I like to call it "associative thinking", or "the fountain of all creativity".
All this is to explain why, when mighty media woman S. asked about doing laundry in Singapore (this itself a tangent of her own frustrations with the effects Guatemalan washing had on her wardrobe), I suddenly started wondering about the naming of MRT-stations in Singapore. (MRT stands for Mass Rapid Transport, the Singaporean equivalent of the London Underground or the New York Subway.) I was associating.
At walking distance from our house on the edge of Little India stands Dhoby Ghaut MRT-station, built in 1987 to service the North-South or red line, the very first in Singapore. Now it's the largest station on the island, interconnecting the North-South line with the North-East or purple (also "our") line and the Circle or yellow line. Dhoby Ghaut is a hindi term, meaning "place of the washermen".
In Mumbai there is also a (very famous) dhoby ghat:
It is the place where washermen work and live. All hotels in Mumbai get their laundry done here, as do most of the millions of middle class and up Mumbaikers. Apparently the dhobi whallas have such an intricate way of signing the clothing in order to get it all back to the original owner on time, that murder investigations have been solved by detecting the laundry tag. In the middle you see the cement basins in which they do the laundry and the sound they make while slapping sheets and other textile items until they're dry would definitely answer mighty media woman S.'s enquiries into the how and why of the speedy deterioriation of her unique fashion investment pieces.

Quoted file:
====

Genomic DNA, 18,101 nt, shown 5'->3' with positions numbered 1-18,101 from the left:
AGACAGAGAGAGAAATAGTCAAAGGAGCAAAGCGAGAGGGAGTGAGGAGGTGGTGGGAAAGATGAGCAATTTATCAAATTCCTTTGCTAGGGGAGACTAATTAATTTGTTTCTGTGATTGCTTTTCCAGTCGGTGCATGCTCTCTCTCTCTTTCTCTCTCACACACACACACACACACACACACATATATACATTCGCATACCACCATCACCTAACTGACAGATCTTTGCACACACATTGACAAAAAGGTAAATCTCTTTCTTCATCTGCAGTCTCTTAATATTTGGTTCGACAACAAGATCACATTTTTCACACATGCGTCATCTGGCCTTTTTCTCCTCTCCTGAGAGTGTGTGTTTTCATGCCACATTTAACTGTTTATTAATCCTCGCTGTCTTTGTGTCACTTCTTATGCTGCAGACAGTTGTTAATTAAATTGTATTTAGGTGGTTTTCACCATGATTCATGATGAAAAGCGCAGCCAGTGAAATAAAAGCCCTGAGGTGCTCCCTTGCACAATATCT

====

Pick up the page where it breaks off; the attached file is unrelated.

However, that is not what Dhoby Ghaut in Singapore looks like:
Obviously, on top of Dhoby Ghaut is a mall (Singapura Plaza to be exact). Not only that, but Dhoby Ghaut is built at the very start of Orchard Road, the shopping Mecca of the Far East (although sources tell me that if you want cheap or trendy stuff, you really should head over to Hong Kong). Just to be completely clear on this: there was no laundromat, washerperson or any type of textile cleaning in sight.
So I wondered: why is this MRT station called after an Indian laundry ghetto? I called the Land Transport Authority, where a very nice woman answered the phone and directed me onwards to the superb National Archives. (I am In Love. Expect much more on Singaporean history forthwith.)(Also, expect my use of idiosyncratic and quite possibly often wrong use of outdated English words to upsweep.)
Long, long ago, which means at least a few decades, there used to be stream next to Little India, where the Singaporean Indians live. Next to this stream, which now has been properly regulated into Stamford Canal, there was a grassy bank. The next bit you've probably already guessed: this is where the Indians would do their washing - hence this area was known as dhoby ghaut, the place where the washing gets done.
Times have changed. Every morning a woman comes by our apartment, asking for our laundry. Out the front door a truck awaits the arrival of the laundry bags to take it to high tech laundromats (or so I imagine, since there isn't enough space on this island to wash and dry our daily sheets - yes you read that correctly, daily - by hand). However, this truck does not receive our clothing, because we'd have to pay per item for the laundering and we are Very Cheap. So we do our own laundry:
Sometimes, if I'm not paying enough attention and E. has been playing around, we boil our clothing. Surprisingly, there have been no ill effects so far. Also, sometimes we use the dryer, thereby lengthening the laundering process by a couple of hours. E. enjoys this tumbling motion very much. However, she also enjoys helping me by spreading the clean laundry about the house, thus innovating my boring, old-fashioned ways of simply hanging the stuff:
This is the view from our bed. Huh, so where do you keep your bicycle then?